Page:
The final result should be several face images saved at results_1 and results_2, each folder containing the faces of the respective individuals. You might have noticed that I’m resizing all faces to 120x120 dimensions. This is to avoid any conflict when building the model and defining the input shape.

To plot a face and give us an idea of how it would look like extracted, run the following:

Python
%matplotlib inline
plt.figure()
image = cv2.imread('/kaggle/working/results_1/700.jpg')
image = cv2.cvtColor(image, cv2.COLOR_BGR2RGB)
plt.imshow(image)
plt.show()

It will plot this:

Image 4

Notice that the image shows a wider range of the individual’s face. This will be very helpful for us to swap faces later, but it will also help us reach a lower error in the models’ training. If you’re following these steps in a Kaggle Notebook like me, issue the following command to then download the files easier:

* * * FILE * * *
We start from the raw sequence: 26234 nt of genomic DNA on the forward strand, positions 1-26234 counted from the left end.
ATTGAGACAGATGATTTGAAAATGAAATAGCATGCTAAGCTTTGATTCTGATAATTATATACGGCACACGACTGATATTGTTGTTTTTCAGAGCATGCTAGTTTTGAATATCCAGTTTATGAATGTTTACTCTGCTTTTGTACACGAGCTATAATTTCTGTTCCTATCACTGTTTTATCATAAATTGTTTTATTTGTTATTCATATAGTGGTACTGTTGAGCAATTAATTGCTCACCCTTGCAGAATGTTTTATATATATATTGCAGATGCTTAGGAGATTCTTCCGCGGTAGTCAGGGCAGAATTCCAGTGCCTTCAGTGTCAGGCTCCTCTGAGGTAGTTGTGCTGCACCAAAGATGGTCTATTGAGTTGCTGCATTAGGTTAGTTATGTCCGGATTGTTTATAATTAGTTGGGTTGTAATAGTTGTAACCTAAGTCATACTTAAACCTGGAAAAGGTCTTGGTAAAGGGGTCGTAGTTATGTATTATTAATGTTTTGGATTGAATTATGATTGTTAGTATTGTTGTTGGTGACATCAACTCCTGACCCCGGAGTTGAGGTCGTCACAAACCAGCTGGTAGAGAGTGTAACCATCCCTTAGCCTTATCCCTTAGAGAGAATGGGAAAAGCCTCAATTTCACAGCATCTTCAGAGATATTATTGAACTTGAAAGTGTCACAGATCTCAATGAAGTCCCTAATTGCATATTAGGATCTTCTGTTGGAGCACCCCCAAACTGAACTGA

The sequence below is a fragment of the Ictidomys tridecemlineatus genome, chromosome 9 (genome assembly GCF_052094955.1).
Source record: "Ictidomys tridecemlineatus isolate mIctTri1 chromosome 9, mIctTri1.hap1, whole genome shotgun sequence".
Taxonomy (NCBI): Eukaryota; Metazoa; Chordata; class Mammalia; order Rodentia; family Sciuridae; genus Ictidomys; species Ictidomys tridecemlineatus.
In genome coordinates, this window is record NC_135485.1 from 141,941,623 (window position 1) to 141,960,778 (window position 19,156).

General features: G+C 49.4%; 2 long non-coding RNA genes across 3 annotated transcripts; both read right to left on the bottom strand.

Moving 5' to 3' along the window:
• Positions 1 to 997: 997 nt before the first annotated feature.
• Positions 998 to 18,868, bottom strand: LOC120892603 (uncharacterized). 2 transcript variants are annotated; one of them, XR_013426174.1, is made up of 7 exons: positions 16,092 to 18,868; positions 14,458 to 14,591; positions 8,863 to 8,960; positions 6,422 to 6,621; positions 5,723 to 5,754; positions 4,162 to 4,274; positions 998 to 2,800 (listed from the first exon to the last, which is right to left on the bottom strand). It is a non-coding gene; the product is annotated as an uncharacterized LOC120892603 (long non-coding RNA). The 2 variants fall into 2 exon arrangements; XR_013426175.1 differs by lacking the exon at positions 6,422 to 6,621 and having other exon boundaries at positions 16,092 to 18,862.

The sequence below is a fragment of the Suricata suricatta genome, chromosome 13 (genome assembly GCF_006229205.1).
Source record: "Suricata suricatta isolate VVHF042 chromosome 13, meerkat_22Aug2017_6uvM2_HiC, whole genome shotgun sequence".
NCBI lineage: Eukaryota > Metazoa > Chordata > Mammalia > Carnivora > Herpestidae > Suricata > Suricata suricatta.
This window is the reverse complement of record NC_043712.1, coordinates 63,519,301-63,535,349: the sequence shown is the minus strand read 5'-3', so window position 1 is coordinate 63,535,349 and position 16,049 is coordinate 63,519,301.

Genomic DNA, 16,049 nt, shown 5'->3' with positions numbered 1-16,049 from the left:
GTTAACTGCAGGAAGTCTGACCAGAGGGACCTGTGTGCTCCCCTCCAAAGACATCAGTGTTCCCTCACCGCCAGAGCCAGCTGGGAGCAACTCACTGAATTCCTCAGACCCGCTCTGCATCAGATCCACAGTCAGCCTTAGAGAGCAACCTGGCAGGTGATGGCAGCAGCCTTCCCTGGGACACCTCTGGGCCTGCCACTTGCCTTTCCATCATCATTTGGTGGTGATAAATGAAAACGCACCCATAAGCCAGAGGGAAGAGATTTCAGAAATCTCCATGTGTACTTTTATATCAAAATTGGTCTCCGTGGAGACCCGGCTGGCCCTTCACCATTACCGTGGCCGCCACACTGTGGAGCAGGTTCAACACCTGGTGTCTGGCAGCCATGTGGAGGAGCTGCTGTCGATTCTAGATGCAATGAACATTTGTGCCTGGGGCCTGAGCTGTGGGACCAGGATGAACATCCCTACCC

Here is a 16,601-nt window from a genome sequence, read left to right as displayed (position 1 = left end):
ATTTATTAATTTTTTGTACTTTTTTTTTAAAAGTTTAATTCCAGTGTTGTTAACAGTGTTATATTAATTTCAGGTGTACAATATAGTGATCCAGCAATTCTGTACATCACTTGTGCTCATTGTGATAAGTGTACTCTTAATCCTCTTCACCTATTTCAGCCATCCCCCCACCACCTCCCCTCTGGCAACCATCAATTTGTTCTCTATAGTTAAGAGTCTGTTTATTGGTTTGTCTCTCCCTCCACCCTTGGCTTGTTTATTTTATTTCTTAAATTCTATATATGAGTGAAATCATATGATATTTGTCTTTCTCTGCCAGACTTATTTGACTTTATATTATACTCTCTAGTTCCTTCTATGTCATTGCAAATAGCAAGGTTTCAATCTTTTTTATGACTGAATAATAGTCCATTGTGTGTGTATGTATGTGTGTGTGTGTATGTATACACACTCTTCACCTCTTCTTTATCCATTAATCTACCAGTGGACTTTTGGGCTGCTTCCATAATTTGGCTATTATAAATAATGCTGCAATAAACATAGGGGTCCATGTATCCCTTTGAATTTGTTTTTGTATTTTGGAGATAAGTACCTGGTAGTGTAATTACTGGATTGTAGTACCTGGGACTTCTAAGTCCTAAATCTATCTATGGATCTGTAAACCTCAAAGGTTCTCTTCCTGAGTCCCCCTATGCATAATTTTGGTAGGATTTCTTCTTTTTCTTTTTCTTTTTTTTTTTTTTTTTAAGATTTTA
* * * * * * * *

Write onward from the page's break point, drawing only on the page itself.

Python
!zip -r /kaggle/working/trump_faces.zip /kaggle/working/results_1/
!zip -r /kaggle/working/biden_faces.zip /kaggle/working/results_2/

If you’re following the project on your local computer, browse to the results_1 and results_2 folders to get the resulting faceset. If you’re in Kaggle Notebooks, look for the trump_faces.zip and biden_faces.zip files in the working folder, then download them or simply use them as the input of the next notebook.

Now that we have our facesets, it’s time to build and train our models with them. We’ll cover that in the next article. I hope you see you there!

License

This article, along with any associated source code and files, is licensed under The Code Project Open License (CPOL)

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About the Author

Sergio Virahonda
United States United States
Sergio Virahonda grew up in Venezuela where obtained a bachelor's degree in Telecommunications Engineering. He moved abroad 4 years ago and since then has been focused on building meaningful data science career. He's currently living in Argentina writing code as a freelance developer.